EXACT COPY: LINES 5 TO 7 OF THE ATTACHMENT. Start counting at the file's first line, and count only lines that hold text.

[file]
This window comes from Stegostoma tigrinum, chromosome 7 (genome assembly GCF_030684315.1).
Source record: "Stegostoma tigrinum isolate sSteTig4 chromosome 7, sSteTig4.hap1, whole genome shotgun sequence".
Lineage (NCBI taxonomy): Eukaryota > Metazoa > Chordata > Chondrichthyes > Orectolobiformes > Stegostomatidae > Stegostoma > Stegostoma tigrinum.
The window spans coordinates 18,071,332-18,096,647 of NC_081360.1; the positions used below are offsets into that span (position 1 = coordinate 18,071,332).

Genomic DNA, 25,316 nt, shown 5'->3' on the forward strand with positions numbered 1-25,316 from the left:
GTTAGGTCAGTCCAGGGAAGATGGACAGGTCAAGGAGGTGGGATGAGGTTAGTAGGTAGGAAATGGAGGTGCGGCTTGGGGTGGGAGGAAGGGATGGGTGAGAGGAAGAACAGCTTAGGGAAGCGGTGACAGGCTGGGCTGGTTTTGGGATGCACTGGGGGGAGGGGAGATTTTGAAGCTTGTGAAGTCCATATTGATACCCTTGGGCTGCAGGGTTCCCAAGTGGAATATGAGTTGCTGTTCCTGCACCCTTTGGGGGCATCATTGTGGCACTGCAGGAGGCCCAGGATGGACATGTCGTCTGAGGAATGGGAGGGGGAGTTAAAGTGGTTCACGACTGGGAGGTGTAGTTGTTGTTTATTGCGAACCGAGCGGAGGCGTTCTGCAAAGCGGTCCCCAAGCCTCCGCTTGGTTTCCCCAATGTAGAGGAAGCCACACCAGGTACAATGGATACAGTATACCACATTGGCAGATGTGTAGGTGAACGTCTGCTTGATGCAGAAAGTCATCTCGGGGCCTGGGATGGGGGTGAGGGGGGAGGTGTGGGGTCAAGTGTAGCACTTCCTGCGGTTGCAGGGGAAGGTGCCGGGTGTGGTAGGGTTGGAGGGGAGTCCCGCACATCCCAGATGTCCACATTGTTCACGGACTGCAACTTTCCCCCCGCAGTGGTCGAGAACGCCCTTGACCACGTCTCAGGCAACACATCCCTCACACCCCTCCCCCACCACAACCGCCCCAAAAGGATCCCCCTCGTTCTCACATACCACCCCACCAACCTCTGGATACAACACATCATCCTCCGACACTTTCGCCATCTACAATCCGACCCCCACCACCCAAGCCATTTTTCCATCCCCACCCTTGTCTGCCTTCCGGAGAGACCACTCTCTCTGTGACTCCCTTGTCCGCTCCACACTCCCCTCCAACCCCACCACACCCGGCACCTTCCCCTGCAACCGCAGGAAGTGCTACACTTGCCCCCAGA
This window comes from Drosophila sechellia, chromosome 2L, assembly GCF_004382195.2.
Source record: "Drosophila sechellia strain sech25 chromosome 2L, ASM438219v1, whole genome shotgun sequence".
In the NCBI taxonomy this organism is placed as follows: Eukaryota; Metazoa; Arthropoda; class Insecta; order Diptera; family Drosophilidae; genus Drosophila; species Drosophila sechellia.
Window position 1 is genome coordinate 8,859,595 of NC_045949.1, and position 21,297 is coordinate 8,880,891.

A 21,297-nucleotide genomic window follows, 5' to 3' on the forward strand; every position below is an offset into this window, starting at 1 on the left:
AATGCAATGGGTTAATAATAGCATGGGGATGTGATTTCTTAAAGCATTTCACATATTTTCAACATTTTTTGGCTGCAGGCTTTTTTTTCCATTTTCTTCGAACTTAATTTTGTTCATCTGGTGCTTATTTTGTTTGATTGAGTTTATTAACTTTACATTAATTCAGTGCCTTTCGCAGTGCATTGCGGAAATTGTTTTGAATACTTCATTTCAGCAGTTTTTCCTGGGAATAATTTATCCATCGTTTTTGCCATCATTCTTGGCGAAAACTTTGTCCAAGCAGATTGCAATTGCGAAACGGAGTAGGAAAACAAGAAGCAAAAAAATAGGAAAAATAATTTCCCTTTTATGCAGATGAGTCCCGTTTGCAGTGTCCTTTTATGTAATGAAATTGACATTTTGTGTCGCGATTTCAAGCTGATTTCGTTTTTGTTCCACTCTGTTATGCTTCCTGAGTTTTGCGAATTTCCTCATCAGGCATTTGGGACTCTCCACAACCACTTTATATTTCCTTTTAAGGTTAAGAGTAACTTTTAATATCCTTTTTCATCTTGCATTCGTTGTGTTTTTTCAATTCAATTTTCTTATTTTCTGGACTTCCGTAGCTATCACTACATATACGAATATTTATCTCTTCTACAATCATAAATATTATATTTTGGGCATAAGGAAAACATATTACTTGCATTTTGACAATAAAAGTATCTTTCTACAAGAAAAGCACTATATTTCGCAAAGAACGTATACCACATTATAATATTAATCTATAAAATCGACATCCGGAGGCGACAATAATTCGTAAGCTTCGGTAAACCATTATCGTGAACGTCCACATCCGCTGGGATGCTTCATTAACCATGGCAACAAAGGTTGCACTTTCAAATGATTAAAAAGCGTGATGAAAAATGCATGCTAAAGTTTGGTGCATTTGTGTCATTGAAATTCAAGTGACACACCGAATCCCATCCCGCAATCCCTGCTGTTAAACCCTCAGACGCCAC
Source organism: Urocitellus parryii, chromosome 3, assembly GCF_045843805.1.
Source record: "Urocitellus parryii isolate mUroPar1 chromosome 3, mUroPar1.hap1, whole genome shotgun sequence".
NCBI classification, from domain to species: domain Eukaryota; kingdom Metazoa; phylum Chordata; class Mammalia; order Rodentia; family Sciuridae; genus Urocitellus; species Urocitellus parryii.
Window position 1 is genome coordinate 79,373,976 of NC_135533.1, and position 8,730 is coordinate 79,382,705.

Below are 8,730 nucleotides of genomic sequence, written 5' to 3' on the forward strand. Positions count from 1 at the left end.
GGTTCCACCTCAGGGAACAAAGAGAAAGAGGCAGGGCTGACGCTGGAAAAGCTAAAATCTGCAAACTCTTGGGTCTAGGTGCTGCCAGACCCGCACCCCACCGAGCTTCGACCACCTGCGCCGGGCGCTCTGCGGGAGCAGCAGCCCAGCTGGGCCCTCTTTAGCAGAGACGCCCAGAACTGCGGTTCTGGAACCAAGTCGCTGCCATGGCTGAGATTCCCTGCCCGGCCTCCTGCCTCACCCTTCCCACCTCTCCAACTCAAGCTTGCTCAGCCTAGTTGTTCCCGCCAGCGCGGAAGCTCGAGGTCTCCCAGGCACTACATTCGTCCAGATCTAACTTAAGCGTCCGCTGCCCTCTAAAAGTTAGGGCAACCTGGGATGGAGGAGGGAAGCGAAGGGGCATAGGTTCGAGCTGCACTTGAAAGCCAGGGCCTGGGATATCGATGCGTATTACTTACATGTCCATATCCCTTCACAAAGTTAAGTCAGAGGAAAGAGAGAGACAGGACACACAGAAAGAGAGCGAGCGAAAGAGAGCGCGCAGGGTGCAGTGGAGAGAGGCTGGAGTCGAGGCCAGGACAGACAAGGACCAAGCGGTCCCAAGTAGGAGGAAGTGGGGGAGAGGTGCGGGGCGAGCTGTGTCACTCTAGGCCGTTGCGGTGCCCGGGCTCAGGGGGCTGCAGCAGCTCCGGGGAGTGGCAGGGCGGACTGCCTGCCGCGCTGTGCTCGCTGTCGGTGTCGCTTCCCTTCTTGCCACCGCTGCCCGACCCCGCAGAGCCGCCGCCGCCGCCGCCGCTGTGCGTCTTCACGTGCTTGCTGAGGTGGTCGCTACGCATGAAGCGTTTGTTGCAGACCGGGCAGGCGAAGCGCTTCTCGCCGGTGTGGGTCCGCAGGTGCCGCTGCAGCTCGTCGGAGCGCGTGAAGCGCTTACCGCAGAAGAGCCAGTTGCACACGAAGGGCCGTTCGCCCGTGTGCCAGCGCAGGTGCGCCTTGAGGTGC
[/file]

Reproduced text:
Genomic DNA, 25,316 nt, shown 5'->3' on the forward strand with positions numbered 1-25,316 from the left:
GTTAGGTCAGTCCAGGGAAGATGGACAGGTCAAGGAGGTGGGATGAGGTTAGTAGGTAGGAAATGGAGGTGCGGCTTGGGGTGGGAGGAAGGGATGGGTGAGAGGAAGAACAGCTTAGGGAAGCGGTGACAGGCTGGGCTGGTTTTGGGATGCACTGGGGGGAGGGGAGATTTTGAAGCTTGTGAAGTCCATATTGATACCCTTGGGCTGCAGGGTTCCCAAGTGGAATATGAGTTGCTGTTCCTGCACCCTTTGGGGGCATCATTGTGGCACTGCAGGAGGCCCAGGATGGACATGTCGTCTGAGGAATGGGAGGGGGAGTTAAAGTGGTTCACGACTGGGAGGTGTAGTTGTTGTTTATTGCGAACCGAGCGGAGGCGTTCTGCAAAGCGGTCCCCAAGCCTCCGCTTGGTTTCCCCAATGTAGAGGAAGCCACACCAGGTACAATGGATACAGTATACCACATTGGCAGATGTGTAGGTGAACGTCTGCTTGATGCAGAAAGTCATCTCGGGGCCTGGGATGGGGGTGAGGGGGGAGGTGTGGGGTCAAGTGTAGCACTTCCTGCGGTTGCAGGGGAAGGTGCCGGGTGTGGTAGGGTTGGAGGGGAGTCCCGCACATCCCAGATGTCCACATTGTTCACGGACTGCAACTTTCCCCCCGCAGTGGTCGAGAACGCCCTTGACCACGTCTCAGGCAACACATCCCTCACACCCCTCCCCCACCACAACCGCCCCAAAAGGATCCCCCTCGTTCTCACATACCACCCCACCAACCTCTGGATACAACACATCATCCTCCGACACTTTCGCCATCTACAATCCGACCCCCACCACCCAAGCCATTTTTCCATCCCCACCCTTGTCTGCCTTCCGGAGAGACCACTCTCTCTGTGACTCCCTTGTCCGCTCCACACTCCCCTCCAACCCCACCACACCCGGCACCTTCCCCTGCAACCGCAGGAAGTGCTACACTTGCCCCCAGA
This window comes from Drosophila sechellia, chromosome 2L, assembly GCF_004382195.2.